healthcare, medicine and people concept - stressed male doctor with clipboard at hospitalSin #7: Get Comfortable with the Status Quo – Regardless of how stellar your healthcare organization currently performs; it is essential that every organization strive toward continuous quality improvement. If your practice does not already have an ongoing, continuous quality improvement program in place, consider deploying MedicalGPS’ Endeavor for Excellence. MedicalGPS’ Endeavor for Excellence service improvement program (E4E) is delivered via a series of live online webinars, personally led by founders of MedicalGPS, LLC, designed to aid local physician practice leadership with implementing 21 E4E Best Practices.

“Health systems and plans miss opportunities to elicit information about people’s lives that could help them understand why they don’t come in for vaccines or cancer screenings; what it’s like to live day in, day out with a chronic condition; and what support people may need to stay healthy. Not only could such feedback inform providers’ strategies for reducing health disparities, but it also could help patients recognize the role they play in their own health.” (7)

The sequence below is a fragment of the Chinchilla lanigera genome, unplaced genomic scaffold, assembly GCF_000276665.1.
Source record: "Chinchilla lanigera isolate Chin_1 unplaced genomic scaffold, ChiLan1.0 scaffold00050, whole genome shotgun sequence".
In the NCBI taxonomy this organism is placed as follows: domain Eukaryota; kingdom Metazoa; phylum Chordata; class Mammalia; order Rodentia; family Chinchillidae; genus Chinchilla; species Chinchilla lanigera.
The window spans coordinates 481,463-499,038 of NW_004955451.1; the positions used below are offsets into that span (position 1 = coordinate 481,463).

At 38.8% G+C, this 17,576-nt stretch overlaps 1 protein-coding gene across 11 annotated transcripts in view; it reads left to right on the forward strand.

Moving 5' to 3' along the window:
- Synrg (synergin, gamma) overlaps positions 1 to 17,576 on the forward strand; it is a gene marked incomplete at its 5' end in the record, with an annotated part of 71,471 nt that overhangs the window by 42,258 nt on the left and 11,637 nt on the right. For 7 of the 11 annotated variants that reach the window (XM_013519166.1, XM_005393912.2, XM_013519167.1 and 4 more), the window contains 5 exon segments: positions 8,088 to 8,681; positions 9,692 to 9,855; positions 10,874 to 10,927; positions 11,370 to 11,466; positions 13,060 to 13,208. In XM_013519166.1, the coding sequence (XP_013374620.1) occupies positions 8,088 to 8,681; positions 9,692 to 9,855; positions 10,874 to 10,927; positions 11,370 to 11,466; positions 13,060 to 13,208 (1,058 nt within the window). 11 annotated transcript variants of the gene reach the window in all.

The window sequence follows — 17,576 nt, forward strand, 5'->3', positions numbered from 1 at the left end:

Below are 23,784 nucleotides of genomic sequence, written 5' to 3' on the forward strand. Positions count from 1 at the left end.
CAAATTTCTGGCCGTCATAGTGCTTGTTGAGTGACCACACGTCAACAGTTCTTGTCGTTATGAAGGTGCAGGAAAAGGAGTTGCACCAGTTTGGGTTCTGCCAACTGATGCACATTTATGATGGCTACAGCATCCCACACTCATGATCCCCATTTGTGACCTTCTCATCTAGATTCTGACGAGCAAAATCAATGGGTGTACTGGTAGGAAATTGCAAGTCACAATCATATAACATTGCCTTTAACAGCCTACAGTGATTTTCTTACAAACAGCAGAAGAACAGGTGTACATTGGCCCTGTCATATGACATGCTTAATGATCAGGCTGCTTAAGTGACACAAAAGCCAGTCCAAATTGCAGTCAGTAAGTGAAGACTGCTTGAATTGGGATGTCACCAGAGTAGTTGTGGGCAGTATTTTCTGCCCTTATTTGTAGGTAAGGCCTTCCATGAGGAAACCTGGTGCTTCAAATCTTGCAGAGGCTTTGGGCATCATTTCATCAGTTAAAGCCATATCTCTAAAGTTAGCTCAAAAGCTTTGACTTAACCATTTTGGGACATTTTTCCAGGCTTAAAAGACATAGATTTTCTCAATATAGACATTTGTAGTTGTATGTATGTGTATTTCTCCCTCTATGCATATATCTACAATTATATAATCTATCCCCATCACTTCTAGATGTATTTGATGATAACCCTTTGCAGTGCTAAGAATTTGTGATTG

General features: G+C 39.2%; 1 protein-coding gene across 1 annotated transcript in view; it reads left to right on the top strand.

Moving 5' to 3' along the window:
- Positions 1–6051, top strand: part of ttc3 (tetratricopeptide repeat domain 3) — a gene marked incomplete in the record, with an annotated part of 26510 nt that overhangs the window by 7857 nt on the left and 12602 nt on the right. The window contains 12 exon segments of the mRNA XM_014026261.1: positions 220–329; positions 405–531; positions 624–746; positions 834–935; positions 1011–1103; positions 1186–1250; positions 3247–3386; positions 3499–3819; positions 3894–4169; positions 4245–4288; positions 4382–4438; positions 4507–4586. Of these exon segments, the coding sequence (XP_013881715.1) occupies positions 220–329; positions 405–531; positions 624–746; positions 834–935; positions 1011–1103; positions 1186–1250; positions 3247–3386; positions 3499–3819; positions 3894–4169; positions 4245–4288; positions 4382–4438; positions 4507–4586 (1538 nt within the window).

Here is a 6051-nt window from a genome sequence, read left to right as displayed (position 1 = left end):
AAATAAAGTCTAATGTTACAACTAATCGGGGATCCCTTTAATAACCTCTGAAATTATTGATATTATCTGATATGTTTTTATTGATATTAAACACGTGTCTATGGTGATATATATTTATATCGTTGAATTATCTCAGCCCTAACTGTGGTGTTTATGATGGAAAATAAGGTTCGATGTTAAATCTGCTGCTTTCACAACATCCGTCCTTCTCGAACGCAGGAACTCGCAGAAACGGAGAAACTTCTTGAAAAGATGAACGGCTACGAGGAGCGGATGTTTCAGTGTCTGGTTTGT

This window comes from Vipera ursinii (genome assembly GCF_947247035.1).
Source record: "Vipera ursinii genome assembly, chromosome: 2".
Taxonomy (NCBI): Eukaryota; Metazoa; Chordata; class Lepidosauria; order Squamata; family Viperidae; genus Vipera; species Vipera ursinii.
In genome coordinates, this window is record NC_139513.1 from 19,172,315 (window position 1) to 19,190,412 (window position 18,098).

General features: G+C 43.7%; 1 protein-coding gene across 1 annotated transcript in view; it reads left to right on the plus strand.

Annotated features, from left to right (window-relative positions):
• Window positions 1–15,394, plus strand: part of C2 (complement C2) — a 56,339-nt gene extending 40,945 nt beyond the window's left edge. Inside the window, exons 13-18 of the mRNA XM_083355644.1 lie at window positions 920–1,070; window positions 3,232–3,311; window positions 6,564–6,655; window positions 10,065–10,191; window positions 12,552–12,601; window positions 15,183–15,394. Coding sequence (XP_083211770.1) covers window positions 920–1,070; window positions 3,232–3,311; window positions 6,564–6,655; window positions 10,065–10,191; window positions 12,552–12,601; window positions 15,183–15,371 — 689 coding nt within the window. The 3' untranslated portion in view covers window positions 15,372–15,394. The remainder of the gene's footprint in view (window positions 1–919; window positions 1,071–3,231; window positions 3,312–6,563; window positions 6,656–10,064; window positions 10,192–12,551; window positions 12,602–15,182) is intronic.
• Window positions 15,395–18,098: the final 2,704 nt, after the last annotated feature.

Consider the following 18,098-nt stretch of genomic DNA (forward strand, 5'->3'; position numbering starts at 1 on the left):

Patients must take an active role in their healthcare if high-level outcomes are to be achieved. 

When patients are engaged, they are more compliant and health outcomes increase.   Meeting the patient where they are — regardless of their level of knowledge, skillsets, desire, or resources — and then bringing the patient along so that they have what they need to play the vital role that only they can play, is the key.


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Thank you!

Jerry L. Stone
MedicalGPS, LLC